Book Review: Open by Andre Agassi (and a few thoughts about writing and editing)

by Ahalya on July 16, 2010

open_andre_agassiA few pages into Open, I decided that Agassi is a really good storyteller, but he needed more editing. I was wrong. In retrospect (I just finished the book three minutes ago), I think he had a fantastic editor (and a fantastic collaborator).

Writing a book, is not easy. You can’t do it with a checklist. You can’t do it if you don’t want to. You have to want it really bad. And if writing is not easy, what comes next could very easily be worse. Watching it being taken apart by someone who only looks at the words on the page, not lifting up his/her eyes to understand why the author wrote what he/she did… Very rarely does an author, who is in the grip of his/her Muse, write pages that can escape without a red mark.

The Thin Red Line

As an editor, I find the duty daunting. Terrifying. Am I trampling the author’s voice, or am I helping it speak louder, reach further? It’s a very thin line between editing and destroying. Cut too fine and the author’s voice will bleed, be too liberal and let cliches walk away unscathed only to be waved away by readers who find the cliches disgusting, clunky, awkward…

Coming back to Open, I won’t have spoilers in this review, but I must say that there is a certain amount of repetition of a certain idea in the first few pages. I decided that this was overdoing it. Till I reached the last word and realised that emphasising the theme of the book, may seem a lot like repetition, but it isn’t. It’s a creative technique. And it works. Sometimes. Sometimes it is annoying. Switching tenses, inventing new languages, doing away with punctuation… it works for some stories, it bombs in the hands of some writers. Literary devices are mean that way. They ask a lot of the reader. They expect the reader to be patient, work it out by themselves. I guess it all depends on the story. All the verbal gymnastics in the world are worth nothing, if the reader doesn’t care about the people in the book.

The Celebrity Tell-All

But I am not talking about any old book. This is an autobiography. By a celebrity. Who rebelled against so many things that whatever he did became news, instantly. This book helps Agassi settle many scores, set down a fitting reply to people who humiliated him, made him out to be a ‘punk’ or a ‘paragon’. So people have had ‘expectations’ from this book. Revelations, secrets, private conversations replayed. That’s hot stuff! The thing is, how does one read a book that’s so loaded? What if you don’t like tennis, never loved Agassi, or what if you hated Agassi? Should you read this book?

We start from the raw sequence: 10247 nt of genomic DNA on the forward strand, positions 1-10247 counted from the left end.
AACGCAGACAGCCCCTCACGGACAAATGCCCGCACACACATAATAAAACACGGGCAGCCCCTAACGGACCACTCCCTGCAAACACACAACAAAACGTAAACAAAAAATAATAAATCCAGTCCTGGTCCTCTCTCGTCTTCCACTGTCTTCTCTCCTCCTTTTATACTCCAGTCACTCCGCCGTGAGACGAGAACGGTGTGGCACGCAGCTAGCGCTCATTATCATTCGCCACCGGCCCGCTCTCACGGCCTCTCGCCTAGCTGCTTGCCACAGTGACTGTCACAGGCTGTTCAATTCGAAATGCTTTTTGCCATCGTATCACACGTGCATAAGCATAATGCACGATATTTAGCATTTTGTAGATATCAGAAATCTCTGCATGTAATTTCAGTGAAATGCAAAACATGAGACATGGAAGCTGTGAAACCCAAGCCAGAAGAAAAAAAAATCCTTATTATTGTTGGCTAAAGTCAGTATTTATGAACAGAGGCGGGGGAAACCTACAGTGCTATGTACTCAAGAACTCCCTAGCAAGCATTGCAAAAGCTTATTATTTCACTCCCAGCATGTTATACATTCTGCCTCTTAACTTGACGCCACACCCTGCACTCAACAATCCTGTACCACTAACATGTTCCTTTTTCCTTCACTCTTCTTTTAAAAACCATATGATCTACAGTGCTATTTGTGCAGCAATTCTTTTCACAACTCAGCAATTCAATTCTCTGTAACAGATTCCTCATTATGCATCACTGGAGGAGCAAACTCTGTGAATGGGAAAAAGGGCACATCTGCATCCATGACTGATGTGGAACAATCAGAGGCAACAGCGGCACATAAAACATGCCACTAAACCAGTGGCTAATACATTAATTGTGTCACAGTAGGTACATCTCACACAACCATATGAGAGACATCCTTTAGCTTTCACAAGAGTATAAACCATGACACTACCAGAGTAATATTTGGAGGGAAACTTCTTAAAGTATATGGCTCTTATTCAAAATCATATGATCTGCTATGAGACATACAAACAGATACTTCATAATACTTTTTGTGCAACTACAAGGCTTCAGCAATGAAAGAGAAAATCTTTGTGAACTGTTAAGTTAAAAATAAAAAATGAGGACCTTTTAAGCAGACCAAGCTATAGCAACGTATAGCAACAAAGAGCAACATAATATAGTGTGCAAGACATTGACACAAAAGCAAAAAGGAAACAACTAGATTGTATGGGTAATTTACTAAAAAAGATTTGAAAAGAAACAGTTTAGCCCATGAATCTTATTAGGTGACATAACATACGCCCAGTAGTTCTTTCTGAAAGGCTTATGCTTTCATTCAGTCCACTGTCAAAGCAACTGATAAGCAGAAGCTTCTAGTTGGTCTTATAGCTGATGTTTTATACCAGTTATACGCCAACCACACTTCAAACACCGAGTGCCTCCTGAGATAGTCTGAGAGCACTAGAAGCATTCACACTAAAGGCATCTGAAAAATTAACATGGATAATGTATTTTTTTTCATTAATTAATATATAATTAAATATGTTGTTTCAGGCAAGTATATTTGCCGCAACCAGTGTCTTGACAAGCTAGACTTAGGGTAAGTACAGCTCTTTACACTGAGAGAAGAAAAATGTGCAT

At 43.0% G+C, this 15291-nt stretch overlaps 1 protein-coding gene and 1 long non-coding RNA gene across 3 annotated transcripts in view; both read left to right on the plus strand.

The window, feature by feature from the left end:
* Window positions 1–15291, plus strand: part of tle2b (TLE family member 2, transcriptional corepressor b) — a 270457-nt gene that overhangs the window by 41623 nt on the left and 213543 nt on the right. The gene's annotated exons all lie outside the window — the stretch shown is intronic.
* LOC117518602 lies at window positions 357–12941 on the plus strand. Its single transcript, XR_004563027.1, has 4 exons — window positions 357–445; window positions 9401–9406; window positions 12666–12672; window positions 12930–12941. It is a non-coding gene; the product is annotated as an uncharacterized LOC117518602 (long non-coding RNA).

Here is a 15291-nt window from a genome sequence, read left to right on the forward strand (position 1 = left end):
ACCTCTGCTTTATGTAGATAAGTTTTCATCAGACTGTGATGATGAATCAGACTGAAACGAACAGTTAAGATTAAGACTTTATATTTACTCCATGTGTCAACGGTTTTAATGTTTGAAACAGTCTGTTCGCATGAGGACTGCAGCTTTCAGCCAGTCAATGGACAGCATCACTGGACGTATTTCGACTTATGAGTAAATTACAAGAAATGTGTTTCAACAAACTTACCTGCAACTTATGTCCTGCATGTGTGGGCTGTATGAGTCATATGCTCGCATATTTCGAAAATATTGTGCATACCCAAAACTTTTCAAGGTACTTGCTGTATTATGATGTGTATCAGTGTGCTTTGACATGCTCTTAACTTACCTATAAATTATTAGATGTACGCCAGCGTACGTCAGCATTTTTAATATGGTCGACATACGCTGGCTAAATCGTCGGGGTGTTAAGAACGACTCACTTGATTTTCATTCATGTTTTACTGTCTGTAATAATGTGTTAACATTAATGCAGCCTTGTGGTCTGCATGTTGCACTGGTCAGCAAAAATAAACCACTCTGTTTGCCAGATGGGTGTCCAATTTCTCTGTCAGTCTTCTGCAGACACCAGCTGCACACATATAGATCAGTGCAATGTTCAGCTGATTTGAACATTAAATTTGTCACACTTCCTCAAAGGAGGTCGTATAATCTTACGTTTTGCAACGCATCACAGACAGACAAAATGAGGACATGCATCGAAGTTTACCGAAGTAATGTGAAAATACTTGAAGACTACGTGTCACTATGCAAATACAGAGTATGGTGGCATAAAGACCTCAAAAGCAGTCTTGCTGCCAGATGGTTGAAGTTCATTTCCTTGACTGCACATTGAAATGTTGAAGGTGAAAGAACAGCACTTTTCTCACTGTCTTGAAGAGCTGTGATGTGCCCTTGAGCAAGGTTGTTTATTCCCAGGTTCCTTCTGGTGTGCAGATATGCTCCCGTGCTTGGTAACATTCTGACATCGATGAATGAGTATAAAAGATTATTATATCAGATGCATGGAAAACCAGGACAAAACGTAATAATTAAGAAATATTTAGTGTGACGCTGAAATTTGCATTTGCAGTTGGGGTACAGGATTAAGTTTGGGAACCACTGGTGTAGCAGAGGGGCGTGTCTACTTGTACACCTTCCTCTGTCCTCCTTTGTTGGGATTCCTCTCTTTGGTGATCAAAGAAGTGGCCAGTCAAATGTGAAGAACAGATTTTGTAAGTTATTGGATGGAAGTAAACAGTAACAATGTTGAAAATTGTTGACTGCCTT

I liked Agassi. But, you don’t have to. The book works even if you thought you were reading about just another anti-sports sportsperson who won several prestigious tournaments even as he lost spectacularly sometimes. While reading the book I remembered the Agassi I used to watch when I was in school (I lost interest in the sport and in him years ago). I was madly in love with him them. What was there not to love? He was a bad boy who cursed and wore denim and jewellery and played like a wild animal! But now I know why he looked that way. It’s not what I expected.

What Open is about

The writing style is crisp, hard, clear and carries you at a brisk pace through 386 pages. It’s not all about tennis, it’s not all about Brooke Shields, it’s not all about his hair. It’s about having choices made for you that you can’t fight or change. And having to live that life, and wanting to love it, but being filled with self-loathing, anger, frustrations that pummel you when you are trying your best. It’s about someone who believed that he didn’t deserve good things, and was scared that the good things he did get would soon be gone. All of this is so recognisable, so well-written, that it’s difficult to keep the book down.It’s a good story.

I wonder what it is like to write an autobiography. To be painfully truthful when you write about people in your life and not be afraid of the consequences. It must be a liberating feeling to speak the truth, no matter what it is interpreted as. To be able to finally say what was stuck in your throat all the time. To be Open… that’s an example of a brilliant play on words that’s all over the book.

There’s a lot to learn from the book too. About taking care of the body and the mind. Some people will find this book in bad taste, they will wonder at his audacity to name certain well-known tennis players and criticise them. But hey, isn’t that what people are paying to read? Some extremely well-written passages in the book, I am sure, will be quoted, and be used to define lives.

I guess Agassi had one really good collaborator in J.R. Moehringer, the Pulitzer Prize winning author, maybe that’s why the book works.

{ 2 comments… read them below or add one }

sonia July 21, 2010 at 12:14 pm

I am not a sports person either. Nor an Agassi fan. Though yes, I did notice him too on TV when I was in school. I wouldn’t have picked up his autobiography and tried to read it. But now I will. You have ignited that first spark of interest that will not let me walk past that book when I see it!


Shravani Karve August 11, 2010 at 9:57 am

Wow, I had no idea how much a review can influence a person’s interest in anything- be it a book or a movie or anything worth reviewing. But you have definitely made me want to pick up the book and give it a look.. Next on my shopping list..


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